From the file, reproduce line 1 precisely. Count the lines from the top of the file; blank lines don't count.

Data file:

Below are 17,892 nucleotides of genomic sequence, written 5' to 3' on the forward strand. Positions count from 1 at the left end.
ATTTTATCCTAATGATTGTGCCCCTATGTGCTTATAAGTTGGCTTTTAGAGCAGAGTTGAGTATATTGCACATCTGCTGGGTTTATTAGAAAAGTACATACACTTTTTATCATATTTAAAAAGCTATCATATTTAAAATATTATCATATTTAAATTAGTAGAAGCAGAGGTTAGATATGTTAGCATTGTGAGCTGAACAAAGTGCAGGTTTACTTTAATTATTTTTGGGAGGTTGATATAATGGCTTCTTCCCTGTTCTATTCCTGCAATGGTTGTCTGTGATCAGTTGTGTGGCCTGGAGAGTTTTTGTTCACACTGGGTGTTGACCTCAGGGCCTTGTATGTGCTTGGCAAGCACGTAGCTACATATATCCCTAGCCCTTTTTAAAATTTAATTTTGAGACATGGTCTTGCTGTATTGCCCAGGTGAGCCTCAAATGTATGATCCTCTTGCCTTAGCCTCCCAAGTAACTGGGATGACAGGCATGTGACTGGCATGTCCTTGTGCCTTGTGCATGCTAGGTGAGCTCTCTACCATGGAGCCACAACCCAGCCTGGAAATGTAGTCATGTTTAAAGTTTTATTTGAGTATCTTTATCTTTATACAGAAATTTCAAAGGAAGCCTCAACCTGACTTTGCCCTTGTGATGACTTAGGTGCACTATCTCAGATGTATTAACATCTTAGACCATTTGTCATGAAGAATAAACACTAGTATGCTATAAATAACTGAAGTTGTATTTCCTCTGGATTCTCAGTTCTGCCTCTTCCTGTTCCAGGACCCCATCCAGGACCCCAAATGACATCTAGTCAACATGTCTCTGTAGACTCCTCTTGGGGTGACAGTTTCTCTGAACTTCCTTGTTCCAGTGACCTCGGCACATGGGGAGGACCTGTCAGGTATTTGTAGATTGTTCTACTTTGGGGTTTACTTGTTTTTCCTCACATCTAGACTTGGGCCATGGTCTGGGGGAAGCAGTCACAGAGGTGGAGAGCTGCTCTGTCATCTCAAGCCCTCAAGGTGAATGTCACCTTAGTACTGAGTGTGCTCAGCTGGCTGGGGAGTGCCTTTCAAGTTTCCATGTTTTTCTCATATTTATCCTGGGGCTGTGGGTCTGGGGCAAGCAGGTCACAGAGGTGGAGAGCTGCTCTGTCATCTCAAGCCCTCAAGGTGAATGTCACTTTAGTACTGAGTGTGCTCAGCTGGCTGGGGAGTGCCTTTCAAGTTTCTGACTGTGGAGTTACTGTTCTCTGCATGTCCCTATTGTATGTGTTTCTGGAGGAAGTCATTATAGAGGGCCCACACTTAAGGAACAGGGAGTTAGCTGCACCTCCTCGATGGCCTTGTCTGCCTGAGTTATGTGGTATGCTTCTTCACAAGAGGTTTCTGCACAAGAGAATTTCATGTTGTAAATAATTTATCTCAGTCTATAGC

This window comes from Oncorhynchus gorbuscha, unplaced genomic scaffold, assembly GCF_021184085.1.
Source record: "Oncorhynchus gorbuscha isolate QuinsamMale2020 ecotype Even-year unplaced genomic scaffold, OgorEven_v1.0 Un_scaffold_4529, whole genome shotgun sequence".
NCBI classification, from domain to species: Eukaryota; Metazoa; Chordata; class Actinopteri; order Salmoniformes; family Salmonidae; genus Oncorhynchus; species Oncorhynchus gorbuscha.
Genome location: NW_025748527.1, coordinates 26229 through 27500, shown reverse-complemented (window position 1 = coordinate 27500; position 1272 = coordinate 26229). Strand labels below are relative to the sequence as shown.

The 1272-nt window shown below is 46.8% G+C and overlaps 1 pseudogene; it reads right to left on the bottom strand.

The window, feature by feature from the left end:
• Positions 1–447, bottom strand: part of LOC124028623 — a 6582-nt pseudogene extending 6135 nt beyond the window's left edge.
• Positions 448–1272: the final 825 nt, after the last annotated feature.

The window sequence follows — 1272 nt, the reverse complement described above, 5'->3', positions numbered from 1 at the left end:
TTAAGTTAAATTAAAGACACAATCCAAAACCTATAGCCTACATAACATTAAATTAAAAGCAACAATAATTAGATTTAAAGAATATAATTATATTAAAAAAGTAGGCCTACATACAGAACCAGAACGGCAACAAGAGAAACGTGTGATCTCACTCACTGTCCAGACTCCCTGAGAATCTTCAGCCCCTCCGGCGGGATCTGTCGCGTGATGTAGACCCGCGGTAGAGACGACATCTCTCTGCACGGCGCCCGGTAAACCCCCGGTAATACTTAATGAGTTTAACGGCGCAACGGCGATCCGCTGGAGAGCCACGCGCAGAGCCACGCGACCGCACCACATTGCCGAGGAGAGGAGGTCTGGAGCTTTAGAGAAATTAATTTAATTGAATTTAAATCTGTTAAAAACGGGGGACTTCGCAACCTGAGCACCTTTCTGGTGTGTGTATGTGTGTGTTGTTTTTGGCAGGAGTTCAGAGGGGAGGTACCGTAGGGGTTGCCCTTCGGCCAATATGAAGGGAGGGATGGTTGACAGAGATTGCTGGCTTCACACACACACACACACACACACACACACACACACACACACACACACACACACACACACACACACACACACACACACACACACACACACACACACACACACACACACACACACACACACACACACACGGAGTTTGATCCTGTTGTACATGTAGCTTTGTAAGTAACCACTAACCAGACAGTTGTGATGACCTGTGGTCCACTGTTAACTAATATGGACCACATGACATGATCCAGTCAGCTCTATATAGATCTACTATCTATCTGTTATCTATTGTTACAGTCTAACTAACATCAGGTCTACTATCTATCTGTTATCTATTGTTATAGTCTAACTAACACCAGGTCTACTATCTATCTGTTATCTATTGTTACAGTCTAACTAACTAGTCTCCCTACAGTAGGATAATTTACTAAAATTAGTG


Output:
Below are 17,892 nucleotides of genomic sequence, written 5' to 3' on the forward strand. Positions count from 1 at the left end.